Underdog pro gets emotional when asked about beating world’s best player at PGA Championship

Michael Block fought off tears during his press conference at the PGA Championship Friday.

Jack Hirsh/GOLF

ROCHESTER, N.Y. — At first, Michael Block seemed to shrug off the question, but then you could see it hit him.


You mentioned Jon Rahm earlier. I just want to get your reaction. You’re beating him by six shots …

Block, the head golf professional at Arroyo Trabuco Golf Club, in Mission Viejo, Calif., had just played the two rounds of his life. He opened the 105th PGA Championship with back-to-back rounds of even-par 70 to all but assure he’ll be one of, if not the only, PGA pro to make the cut this week. Heck, if he keeps it up, he might find himself in a Sunday afternoon pairing.

Block even briefly climbed to within a shot of the lead during his second round. Not even a disastrous shank and subsequent double bogey could sink him as he steadied him himself, nearly birdieing the brutal 6th and parring in the rest of his second nine.

Meanwhile, Rahm, the Masters winner, had yet to start his second round Friday after opening with a shocking six-over 76.

Toward the end of his post-second-round press conference, Block was asked how it felt to be beating golf’s alpha dog.

At first, Block’s expression didn’t change.

“Hmm,” he said, shrugging. “Pretty, pretty cool, to say the least.”

He paused for another couple of beats.

“I wish you guys could come to my office and hang out with me and come teach with me on the back of the driving range with my students who are out there right now,” he said, beginning to fight back tears. “Sorry. I don’t know why that makes me emotional, but it does.

“Sorry, Jon.”

This is why fans love the underdog in sports.

The odds have always been against Block this week. This is the sixth time he’s played in the PGA Championship and 25th PGA Tour start overall. From those more than two-dozen appearances, this will be just his fifth made-cut and first at the PGA Championship.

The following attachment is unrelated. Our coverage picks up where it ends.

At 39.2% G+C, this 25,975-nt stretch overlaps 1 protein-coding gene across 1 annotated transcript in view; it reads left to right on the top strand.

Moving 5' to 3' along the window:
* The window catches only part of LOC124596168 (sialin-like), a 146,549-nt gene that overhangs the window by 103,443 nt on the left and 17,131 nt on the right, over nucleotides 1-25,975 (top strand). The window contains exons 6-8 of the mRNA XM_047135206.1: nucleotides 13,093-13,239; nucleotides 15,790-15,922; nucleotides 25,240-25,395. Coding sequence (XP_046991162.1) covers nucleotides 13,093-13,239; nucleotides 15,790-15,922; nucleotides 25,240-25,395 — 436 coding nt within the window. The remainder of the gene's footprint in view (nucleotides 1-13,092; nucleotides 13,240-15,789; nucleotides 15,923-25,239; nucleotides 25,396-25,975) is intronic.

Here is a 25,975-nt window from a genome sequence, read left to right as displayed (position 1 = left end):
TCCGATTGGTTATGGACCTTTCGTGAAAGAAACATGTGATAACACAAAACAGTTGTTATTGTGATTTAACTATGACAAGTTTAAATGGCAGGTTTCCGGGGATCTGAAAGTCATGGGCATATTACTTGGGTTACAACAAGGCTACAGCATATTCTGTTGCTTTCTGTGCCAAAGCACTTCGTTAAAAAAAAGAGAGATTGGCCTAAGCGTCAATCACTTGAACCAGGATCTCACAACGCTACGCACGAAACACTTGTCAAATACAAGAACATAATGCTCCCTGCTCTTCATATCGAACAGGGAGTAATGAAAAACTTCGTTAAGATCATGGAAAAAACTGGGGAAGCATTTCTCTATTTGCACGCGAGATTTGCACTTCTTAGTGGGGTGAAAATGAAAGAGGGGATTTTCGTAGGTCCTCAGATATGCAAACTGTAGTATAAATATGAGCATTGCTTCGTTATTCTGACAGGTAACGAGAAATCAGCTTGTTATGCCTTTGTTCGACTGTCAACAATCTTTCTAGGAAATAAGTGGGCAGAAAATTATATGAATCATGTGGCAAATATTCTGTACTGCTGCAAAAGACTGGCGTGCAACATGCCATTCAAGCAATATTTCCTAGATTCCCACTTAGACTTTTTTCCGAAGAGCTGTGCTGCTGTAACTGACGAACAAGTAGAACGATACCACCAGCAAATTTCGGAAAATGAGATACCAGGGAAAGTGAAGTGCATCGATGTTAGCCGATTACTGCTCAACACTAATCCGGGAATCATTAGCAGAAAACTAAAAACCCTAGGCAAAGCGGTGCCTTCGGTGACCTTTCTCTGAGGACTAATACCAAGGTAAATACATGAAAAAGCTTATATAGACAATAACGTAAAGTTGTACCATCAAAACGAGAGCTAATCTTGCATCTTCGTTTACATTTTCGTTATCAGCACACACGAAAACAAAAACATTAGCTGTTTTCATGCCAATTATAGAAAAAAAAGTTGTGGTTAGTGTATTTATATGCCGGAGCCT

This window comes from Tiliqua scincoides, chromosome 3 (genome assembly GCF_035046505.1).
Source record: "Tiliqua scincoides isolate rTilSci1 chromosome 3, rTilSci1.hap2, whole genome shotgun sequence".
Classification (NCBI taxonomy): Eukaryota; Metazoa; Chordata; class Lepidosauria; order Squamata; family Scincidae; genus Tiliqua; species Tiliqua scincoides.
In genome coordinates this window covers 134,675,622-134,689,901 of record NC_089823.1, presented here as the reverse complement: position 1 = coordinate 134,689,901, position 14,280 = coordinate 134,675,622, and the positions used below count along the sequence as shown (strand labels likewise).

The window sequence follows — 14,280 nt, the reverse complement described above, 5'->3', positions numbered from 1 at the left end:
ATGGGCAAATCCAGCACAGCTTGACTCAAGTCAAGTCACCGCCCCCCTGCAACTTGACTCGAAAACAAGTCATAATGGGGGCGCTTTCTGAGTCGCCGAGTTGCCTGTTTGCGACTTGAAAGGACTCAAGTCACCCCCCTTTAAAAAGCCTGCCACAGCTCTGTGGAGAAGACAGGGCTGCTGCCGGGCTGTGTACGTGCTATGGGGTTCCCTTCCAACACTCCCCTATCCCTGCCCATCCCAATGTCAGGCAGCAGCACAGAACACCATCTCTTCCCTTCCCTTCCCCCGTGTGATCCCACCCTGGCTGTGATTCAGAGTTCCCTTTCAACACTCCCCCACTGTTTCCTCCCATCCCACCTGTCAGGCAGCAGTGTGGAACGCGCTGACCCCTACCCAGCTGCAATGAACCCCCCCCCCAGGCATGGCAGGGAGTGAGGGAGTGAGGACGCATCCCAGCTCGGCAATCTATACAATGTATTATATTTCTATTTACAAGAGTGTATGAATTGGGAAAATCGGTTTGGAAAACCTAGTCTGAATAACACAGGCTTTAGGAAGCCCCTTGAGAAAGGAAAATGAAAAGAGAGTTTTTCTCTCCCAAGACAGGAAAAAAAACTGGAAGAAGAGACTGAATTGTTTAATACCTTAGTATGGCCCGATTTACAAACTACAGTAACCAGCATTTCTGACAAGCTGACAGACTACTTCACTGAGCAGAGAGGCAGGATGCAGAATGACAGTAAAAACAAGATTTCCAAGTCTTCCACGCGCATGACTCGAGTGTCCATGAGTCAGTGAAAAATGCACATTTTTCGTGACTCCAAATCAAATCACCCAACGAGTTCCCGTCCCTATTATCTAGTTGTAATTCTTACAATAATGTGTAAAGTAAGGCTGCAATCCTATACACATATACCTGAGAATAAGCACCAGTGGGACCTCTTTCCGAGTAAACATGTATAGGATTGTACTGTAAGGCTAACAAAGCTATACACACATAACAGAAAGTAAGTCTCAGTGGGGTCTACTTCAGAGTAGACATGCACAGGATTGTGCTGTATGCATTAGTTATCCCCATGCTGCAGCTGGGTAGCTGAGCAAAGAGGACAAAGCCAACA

That’s not to say he’s not an accomplished player. The 46-year-old was the 2022 PGA Professional Player of the Year and is a 10-time Southern California PGA Player of the Year.

But a PGA professional hasn’t finished in the top 30 at the PGA Championship this century. A club pro hasn’t won a major since 1948, though ironically that winner has ties to Oak Hill. E. Claude Harmon won the 1948 Masters as a club professional and he is the father of longtime Oak Hill head pro Craig Harmon — and Butch, the famed instructor. Claude’s green jacket is even framed in the Oak Hill clubhouse, on loan from Augusta National.

michael block shank at pga championship
Even stunning shank can’t derail PGA Championship’s Cinderella story
By: Alan Bastable

Seventy-five years later, Block is trying to do the same thing by winning the PGA. He doesn’t doubt his chances.

“I don’t know who I beat, who I didn’t beat,” he said, regaining his composure. “I’m going to go out there and do my best and put my head down and play as well as I can for the next two days.”

He’s playing the weekend with a “why-not-me” attitude.

“As weird as it sounds, I’m going to compete. I promise you that.”

Jack Hirsh

Golf.com Editor

Jack Hirsh is an assistant editor at GOLF. A Pennsylvania native, Jack is a 2020 graduate of Penn State University, earning degrees in broadcast journalism and political science. He was captain of his high school golf team and recently returned to the program to serve as head coach. Jack also still *tries* to remain competitive in local amateurs. Before joining GOLF, Jack spent two years working at a TV station in Bend, Oregon, primarily as a Multimedia Journalist/reporter, but also producing, anchoring and even presenting the weather. He can be reached at jack.hirsh@golf.com.